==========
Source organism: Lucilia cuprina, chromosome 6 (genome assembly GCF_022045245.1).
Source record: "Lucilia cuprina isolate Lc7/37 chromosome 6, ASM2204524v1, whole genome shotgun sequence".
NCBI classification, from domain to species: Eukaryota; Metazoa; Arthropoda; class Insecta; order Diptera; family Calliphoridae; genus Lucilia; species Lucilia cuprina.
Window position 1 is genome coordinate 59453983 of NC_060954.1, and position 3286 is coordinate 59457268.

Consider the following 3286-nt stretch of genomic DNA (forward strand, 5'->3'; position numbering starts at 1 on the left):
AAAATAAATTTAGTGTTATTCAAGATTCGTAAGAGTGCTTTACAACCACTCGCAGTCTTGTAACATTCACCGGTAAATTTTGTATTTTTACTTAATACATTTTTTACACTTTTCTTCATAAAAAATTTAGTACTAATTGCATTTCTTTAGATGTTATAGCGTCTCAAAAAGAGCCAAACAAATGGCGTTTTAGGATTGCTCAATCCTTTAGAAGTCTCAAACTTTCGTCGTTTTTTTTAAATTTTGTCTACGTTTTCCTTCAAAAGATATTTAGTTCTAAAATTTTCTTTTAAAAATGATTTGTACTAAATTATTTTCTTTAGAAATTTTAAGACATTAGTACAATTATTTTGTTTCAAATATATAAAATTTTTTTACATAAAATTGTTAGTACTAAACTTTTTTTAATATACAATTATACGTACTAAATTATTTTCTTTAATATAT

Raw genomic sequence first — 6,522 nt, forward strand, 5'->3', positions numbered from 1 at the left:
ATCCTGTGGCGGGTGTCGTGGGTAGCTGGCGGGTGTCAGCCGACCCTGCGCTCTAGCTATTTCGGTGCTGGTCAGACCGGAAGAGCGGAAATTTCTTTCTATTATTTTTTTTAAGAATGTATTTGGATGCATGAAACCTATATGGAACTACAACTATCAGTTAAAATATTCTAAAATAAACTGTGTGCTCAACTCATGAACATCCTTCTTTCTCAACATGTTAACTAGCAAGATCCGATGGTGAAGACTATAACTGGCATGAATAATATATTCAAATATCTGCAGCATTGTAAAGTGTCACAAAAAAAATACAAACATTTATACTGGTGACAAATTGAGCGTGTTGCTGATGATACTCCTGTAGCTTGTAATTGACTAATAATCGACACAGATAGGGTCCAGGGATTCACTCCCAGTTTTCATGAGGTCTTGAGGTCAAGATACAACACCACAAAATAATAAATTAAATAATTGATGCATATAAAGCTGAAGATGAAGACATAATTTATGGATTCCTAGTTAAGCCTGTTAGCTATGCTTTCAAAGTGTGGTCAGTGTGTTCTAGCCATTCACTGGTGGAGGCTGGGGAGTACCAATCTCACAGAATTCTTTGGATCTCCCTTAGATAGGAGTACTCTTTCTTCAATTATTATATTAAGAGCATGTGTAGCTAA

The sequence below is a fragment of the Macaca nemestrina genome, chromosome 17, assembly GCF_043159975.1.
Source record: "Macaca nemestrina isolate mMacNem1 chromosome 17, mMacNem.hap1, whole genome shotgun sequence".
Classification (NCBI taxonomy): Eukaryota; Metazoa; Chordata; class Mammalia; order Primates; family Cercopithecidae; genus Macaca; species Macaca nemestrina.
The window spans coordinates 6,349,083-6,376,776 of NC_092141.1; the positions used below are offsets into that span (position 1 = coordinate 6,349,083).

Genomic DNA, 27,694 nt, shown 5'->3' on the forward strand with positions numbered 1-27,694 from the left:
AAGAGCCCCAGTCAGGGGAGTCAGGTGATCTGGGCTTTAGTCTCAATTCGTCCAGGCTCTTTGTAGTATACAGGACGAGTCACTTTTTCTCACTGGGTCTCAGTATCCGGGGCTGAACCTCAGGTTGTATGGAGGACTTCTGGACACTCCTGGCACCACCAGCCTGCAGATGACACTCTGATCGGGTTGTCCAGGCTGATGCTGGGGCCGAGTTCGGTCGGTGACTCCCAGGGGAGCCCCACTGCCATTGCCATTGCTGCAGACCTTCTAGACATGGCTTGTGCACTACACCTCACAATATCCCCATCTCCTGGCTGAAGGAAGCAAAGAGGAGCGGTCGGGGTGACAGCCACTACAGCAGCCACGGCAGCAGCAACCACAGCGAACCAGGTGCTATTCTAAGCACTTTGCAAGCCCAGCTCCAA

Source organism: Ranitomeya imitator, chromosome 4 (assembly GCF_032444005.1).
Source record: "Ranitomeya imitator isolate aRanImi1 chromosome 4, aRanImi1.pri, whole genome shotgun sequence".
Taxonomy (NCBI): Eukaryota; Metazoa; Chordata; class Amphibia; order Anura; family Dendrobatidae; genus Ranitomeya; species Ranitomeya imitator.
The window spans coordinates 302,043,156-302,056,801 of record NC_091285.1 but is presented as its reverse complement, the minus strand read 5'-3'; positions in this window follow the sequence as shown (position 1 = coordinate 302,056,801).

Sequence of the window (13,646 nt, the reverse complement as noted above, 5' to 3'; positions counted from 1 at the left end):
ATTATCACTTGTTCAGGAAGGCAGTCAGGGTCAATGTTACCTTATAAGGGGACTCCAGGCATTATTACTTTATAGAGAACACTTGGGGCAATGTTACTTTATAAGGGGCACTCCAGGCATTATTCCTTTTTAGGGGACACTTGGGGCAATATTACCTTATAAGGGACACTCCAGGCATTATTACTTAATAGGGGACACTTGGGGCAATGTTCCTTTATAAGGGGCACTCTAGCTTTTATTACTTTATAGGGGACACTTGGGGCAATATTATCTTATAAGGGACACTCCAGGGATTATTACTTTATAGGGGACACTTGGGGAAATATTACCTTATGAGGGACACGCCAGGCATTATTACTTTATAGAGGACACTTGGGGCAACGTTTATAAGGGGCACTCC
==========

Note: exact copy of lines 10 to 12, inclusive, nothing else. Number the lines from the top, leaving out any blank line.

Source record: "Macaca nemestrina isolate mMacNem1 chromosome 17, mMacNem.hap1, whole genome shotgun sequence".
Classification (NCBI taxonomy): Eukaryota; Metazoa; Chordata; class Mammalia; order Primates; family Cercopithecidae; genus Macaca; species Macaca nemestrina.
The window spans coordinates 6,349,083-6,376,776 of NC_092141.1; the positions used below are offsets into that span (position 1 = coordinate 6,349,083).